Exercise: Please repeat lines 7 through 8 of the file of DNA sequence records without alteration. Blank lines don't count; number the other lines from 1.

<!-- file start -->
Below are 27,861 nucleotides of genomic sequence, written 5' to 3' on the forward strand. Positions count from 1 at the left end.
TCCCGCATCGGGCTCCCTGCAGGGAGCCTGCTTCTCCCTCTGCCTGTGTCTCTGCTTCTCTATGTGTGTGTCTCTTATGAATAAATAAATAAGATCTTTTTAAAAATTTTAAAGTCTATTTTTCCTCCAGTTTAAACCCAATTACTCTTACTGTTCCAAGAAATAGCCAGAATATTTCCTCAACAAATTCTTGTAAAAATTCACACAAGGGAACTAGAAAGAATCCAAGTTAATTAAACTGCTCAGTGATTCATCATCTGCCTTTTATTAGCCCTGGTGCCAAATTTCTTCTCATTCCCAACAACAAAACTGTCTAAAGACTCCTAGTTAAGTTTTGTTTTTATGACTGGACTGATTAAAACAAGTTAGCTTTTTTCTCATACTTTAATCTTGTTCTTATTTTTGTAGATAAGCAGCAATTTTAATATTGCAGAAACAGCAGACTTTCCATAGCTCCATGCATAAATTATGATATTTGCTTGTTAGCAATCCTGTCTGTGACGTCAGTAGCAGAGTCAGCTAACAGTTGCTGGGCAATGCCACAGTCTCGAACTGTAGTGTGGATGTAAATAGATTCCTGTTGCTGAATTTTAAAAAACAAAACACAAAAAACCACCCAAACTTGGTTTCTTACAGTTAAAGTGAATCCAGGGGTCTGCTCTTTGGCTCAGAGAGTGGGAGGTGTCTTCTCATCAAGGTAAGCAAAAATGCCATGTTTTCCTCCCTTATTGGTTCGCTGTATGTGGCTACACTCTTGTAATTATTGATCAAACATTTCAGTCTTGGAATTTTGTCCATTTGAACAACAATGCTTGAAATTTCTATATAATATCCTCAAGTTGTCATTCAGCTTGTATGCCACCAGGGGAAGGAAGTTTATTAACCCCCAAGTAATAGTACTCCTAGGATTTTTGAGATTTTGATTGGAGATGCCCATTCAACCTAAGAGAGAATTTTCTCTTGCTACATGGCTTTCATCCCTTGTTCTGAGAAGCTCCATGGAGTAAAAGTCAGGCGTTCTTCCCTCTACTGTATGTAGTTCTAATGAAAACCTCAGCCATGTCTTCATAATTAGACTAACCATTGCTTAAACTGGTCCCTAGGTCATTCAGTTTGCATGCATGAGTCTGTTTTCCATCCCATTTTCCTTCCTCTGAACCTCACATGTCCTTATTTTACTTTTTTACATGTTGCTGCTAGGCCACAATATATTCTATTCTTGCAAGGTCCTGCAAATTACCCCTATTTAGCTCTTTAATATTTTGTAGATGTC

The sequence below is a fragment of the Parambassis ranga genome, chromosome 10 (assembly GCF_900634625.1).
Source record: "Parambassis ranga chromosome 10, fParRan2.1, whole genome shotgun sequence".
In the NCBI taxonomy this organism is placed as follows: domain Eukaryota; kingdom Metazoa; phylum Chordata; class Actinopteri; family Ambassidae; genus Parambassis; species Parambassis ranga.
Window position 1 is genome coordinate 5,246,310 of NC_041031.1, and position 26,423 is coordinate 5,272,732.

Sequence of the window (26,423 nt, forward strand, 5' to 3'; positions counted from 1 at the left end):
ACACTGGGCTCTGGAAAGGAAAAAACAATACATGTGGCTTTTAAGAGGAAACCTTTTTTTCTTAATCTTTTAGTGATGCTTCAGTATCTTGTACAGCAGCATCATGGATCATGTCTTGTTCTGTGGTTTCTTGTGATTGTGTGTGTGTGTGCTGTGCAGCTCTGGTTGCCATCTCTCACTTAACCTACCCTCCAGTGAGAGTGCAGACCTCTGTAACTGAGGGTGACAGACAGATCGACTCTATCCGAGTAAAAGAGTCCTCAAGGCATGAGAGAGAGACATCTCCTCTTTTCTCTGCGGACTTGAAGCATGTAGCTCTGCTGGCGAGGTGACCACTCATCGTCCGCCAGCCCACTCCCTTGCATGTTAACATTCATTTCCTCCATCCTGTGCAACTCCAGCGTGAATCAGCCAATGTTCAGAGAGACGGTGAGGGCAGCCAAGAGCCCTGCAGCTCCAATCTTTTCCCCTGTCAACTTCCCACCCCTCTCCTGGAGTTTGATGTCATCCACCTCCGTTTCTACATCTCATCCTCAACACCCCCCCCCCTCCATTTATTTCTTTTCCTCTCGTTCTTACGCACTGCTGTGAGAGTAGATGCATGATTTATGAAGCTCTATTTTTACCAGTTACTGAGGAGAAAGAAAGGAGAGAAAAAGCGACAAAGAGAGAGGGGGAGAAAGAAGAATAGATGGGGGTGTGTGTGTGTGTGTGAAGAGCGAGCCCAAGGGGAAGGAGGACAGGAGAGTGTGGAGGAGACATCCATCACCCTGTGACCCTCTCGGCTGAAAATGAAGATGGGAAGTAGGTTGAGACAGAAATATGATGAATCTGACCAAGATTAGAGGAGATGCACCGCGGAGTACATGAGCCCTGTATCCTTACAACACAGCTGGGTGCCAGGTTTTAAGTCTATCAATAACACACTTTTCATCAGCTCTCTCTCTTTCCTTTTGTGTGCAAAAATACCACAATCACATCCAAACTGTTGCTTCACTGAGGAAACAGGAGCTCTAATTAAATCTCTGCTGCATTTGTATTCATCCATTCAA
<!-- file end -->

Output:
Sequence of the window (26,423 nt, forward strand, 5' to 3'; positions counted from 1 at the left end):
ACACTGGGCTCTGGAAAGGAAAAAACAATACATGTGGCTTTTAAGAGGAAACCTTTTTTTCTTAATCTTTTAGTGATGCTTCAGTATCTTGTACAGCAGCATCATGGATCATGTCTTGTTCTGTGGTTTCTTGTGATTGTGTGTGTGTGTGCTGTGCAGCTCTGGTTGCCATCTCTCACTTAACCTACCCTCCAGTGAGAGTGCAGACCTCTGTAACTGAGGGTGACAGACAGATCGACTCTATCCGAGTAAAAGAGTCCTCAAGGCATGAGAGAGAGACATCTCCTCTTTTCTCTGCGGACTTGAAGCATGTAGCTCTGCTGGCGAGGTGACCACTCATCGTCCGCCAGCCCACTCCCTTGCATGTTAACATTCATTTCCTCCATCCTGTGCAACTCCAGCGTGAATCAGCCAATGTTCAGAGAGACGGTGAGGGCAGCCAAGAGCCCTGCAGCTCCAATCTTTTCCCCTGTCAACTTCCCACCCCTCTCCTGGAGTTTGATGTCATCCACCTCCGTTTCTACATCTCATCCTCAACACCCCCCCCCCTCCATTTATTTCTTTTCCTCTCGTTCTTACGCACTGCTGTGAGAGTAGATGCATGATTTATGAAGCTCTATTTTTACCAGTTACTGAGGAGAAAGAAAGGAGAGAAAAAGCGACAAAGAGAGAGGGGGAGAAAGAAGAATAGATGGGGGTGTGTGTGTGTGTGTGAAGAGCGAGCCCAAGGGGAAGGAGGACAGGAGAGTGTGGAGGAGACATCCATCACCCTGTGACCCTCTCGGCTGAAAATGAAGATGGGAAGTAGGTTGAGACAGAAATATGATGAATCTGACCAAGATTAGAGGAGATGCACCGCGGAGTACATGAGCCCTGTATCCTTACAACACAGCTGGGTGCCAGGTTTTAAGTCTATCAATAACACACTTTTCATCAGCTCTCTCTCTTTCCTTTTGTGTGCAAAAATACCACAATCACATCCAAACTGTTGCTTCACTGAGGAAACAGGAGCTCTAATTAAATCTCTGCTGCATTTGTATTCATCCATTCAA